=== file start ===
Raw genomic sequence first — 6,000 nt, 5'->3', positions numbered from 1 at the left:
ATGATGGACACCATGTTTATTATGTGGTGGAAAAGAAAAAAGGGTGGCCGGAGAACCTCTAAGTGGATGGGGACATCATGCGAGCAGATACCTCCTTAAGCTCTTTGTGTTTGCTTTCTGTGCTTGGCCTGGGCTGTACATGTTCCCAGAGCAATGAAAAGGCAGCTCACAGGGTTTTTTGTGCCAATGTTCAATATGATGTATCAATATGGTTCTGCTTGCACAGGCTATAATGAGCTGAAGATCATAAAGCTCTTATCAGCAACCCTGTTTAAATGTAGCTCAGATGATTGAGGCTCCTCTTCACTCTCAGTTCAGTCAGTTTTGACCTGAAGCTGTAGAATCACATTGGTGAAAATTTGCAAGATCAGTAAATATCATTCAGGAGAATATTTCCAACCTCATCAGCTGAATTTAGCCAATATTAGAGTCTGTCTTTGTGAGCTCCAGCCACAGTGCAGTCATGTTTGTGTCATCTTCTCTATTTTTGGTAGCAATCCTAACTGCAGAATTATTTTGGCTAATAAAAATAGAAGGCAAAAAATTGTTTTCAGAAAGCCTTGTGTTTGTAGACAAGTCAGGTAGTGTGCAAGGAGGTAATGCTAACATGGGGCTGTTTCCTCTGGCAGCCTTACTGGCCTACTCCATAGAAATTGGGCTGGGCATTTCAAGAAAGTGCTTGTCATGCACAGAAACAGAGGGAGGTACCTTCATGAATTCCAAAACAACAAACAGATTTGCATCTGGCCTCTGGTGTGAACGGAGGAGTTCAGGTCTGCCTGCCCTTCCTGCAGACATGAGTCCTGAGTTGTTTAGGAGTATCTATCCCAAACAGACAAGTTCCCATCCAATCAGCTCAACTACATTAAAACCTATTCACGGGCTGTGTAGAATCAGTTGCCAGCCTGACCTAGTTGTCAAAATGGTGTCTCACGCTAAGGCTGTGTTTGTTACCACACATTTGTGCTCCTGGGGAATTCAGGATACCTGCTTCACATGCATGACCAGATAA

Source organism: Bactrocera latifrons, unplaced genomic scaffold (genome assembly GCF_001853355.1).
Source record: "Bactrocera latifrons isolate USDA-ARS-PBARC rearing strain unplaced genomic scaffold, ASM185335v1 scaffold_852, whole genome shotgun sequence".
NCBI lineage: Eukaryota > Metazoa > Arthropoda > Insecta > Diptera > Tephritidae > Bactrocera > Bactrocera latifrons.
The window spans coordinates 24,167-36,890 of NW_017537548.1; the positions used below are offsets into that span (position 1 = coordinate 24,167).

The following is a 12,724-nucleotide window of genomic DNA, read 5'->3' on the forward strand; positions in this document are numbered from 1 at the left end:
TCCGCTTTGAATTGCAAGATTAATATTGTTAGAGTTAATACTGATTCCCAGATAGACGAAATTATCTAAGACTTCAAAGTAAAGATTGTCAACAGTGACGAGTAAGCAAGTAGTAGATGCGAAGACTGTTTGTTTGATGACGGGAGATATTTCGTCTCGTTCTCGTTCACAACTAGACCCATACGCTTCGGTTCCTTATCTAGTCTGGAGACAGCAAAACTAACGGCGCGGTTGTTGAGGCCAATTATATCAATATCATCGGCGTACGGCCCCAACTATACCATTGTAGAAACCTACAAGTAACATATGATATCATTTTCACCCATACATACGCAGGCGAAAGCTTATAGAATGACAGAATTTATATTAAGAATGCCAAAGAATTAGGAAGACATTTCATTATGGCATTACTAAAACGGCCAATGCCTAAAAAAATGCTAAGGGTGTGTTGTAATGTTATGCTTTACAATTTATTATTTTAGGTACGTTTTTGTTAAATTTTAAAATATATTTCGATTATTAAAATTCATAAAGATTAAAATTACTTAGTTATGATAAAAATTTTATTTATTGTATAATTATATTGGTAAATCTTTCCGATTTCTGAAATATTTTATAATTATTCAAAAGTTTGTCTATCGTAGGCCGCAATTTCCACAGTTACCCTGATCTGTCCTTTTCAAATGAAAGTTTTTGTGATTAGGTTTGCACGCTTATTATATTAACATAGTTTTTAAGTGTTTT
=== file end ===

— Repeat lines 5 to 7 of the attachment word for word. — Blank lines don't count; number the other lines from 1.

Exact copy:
NCBI lineage: Eukaryota > Metazoa > Arthropoda > Insecta > Diptera > Tephritidae > Bactrocera > Bactrocera latifrons.
The window spans coordinates 24,167-36,890 of NW_017537548.1; the positions used below are offsets into that span (position 1 = coordinate 24,167).

The following is a 12,724-nucleotide window of genomic DNA, read 5'->3' on the forward strand; positions in this document are numbered from 1 at the left end: